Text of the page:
Hundreds of jobs lost as Midas shuts down – BBC

One of the UK's largest construction and property service firms has gone out of business, with more than 300 employees losing their jobs.
Midas Group Limited has seven offices across south-west England and Wales and has appointed administrators.
The group has a number of ongoing projects including schools, homes, hotels and warehouses.
It said the business could not recover from pressures brought on during the coronavirus pandemic.
Stephen Hindley, group chairman, said: "The disruption and supply chain inflation caused by the Covid-19 pandemic resulted in a number of critical contracts being postponed or cancelled.
"It has been a great privilege to work with our many employees, suppliers and customers over the years and my heartfelt thanks goes to them for the tremendous support that they have given to the business."
The property services business, Mi-Space has been sold, retaining 46 jobs, but 303 people employed in construction have immediately lost their jobs.
Midas was founded in Devon in 1976, and has completed projects in sectors including residential, leisure, education, industrial and healthcare.
Its current projects include a contract with Torbay Council to build an £11m Premier Inn in Torquay, a £1.9m project at Pennoweth Primary School in Redruth and a £6.3m education centre in Bodmin, both in Cornwall.
The firm had also been contracted to build two hotels on Paignton Esplanade for the Singapore-based Fragrance Group, which has now appointed Brady Construction Services to complete the £30m project.
Project manager Martin Payne said: "It's been quite devastating.
"I haven't been paid since Christmas and the supply chain have been anxious about payments for several months.
"Some people have had to remortgage houses to keep their businesses afloat."
Jim Brady, managing director of Brady Construction Services, said his firm shared many sub-contractors with Midas.
"We should be back up and running in full during April," he said.
"We will be in a good place and numbers will be back up to where they were when Midas were in full swing."
Martin Rogers of the Fragrance Group said the company faced a £2.5m financial hole to fill in unpaid work to contractors.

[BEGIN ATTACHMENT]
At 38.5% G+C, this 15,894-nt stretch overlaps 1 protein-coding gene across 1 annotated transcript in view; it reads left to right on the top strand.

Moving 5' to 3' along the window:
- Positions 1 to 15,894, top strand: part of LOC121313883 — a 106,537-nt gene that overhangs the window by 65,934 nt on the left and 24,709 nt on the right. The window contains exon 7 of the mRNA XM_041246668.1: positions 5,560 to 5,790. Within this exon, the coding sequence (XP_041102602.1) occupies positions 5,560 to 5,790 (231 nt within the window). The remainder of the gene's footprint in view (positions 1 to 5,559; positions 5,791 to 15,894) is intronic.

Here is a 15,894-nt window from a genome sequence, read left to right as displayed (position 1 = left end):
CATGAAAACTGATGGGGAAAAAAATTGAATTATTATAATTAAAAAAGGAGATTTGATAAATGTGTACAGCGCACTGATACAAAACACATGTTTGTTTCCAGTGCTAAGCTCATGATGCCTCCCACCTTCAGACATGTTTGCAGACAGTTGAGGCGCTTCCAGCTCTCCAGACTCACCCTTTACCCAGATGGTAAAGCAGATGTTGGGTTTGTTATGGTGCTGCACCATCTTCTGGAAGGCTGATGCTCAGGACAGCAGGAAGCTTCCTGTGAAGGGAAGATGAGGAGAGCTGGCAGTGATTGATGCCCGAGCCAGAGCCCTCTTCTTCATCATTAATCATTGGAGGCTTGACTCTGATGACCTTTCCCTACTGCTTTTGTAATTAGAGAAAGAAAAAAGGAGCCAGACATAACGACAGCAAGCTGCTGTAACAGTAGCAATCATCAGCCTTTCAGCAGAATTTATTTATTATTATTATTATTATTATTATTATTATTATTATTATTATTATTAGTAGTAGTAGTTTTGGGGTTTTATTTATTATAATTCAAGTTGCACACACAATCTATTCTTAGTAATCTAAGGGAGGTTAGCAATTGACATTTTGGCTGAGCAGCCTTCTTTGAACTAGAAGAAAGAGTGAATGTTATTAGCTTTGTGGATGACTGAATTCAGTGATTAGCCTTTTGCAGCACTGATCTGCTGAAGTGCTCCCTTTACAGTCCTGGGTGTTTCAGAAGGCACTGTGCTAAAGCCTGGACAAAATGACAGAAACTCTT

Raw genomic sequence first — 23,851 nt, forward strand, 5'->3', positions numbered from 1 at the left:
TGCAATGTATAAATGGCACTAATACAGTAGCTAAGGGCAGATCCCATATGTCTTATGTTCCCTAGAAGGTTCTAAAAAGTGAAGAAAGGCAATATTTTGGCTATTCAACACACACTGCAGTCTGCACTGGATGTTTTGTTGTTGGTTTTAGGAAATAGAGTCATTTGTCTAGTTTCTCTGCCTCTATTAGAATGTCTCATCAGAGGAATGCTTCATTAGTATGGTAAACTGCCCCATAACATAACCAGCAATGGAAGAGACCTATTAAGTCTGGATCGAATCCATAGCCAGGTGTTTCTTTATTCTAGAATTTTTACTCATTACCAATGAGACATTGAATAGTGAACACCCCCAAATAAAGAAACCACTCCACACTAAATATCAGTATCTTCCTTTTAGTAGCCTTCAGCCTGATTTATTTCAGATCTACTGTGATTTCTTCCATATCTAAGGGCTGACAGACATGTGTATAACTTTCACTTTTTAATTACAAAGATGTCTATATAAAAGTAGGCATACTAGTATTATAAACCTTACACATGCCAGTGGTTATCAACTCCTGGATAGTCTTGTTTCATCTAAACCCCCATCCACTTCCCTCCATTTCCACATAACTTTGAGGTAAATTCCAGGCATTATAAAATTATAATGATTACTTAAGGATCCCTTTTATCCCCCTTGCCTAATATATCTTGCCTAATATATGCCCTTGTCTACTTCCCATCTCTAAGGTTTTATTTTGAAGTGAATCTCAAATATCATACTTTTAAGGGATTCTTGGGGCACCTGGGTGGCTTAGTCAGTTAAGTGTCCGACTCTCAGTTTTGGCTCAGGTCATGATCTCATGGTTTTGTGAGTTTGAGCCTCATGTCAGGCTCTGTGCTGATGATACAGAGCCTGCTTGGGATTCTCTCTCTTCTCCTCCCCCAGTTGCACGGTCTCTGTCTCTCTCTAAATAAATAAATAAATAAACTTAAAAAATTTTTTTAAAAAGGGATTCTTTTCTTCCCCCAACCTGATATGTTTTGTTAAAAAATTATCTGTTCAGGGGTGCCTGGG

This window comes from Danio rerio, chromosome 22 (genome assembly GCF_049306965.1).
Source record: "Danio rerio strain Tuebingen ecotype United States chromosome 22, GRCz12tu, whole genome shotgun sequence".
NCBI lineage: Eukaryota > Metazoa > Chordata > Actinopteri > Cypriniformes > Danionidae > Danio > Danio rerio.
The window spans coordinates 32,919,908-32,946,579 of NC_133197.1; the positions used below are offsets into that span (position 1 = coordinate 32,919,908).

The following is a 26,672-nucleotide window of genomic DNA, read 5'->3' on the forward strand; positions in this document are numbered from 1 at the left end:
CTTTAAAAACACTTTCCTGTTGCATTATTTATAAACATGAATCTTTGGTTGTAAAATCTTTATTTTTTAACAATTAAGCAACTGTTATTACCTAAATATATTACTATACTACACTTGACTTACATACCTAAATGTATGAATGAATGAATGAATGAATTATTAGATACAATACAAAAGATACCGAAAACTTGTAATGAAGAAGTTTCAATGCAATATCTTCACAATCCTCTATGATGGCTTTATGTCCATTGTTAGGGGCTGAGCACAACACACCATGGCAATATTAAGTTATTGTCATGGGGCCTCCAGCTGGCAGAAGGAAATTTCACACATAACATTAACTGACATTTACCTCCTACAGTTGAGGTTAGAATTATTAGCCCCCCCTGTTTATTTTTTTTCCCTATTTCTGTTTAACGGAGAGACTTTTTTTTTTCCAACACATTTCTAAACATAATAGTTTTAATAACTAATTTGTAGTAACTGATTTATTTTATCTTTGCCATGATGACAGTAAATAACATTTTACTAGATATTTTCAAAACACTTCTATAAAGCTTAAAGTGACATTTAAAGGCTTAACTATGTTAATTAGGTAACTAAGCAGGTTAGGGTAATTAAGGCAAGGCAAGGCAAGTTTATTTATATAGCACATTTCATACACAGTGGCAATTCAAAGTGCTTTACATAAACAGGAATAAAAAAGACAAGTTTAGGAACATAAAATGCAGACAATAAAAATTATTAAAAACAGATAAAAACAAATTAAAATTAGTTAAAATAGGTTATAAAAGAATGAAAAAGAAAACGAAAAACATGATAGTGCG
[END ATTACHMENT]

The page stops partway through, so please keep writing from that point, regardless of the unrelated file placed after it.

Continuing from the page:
"We have to fill that hole because we have to re-employ contractors," he said.
There was "not a chance to get the money back", from Midas, he added.
Torbay and Cornwall councils both said they had a number of ongoing contracts with Midas, and will be working with stakeholders to make sure they are delivered.
Tim Jones, chairman of the South West Business Council said it was "a huge shock to the construction industry and to the South West economy".
He said in addition to the direct jobs being lost there was "a huge number of dependent businesses and sub-contractors"
"If you look at that it is probably double, possibly triple, the number of direct employees," he said.
"That's the impact that we are most worried about.
"A lot of these people now won't get paid and many of them are very small businesses, family businesses – people who are at the heart of our communities.
"That is where we are focussed – to make sure those shockwaves are fully recognised."
Richard Hawes, joint administrator from Teneo Financial Advisory Limited, said: "We are pleased that we have been able to deliver a sale of the group's property services division.
"However, this is a very challenging period for the group's stakeholders, and in particular its employees and sub-contract supplier base. Our immediate focus is on ensuring the impact on employees, creditors and customers is minimised."
The company, which has offices in Indian Queens, Exeter, Newton Abbot and Bristol, lost more than £2m in the last financial year.
There had been calls earlier in the week for the government to intervene.
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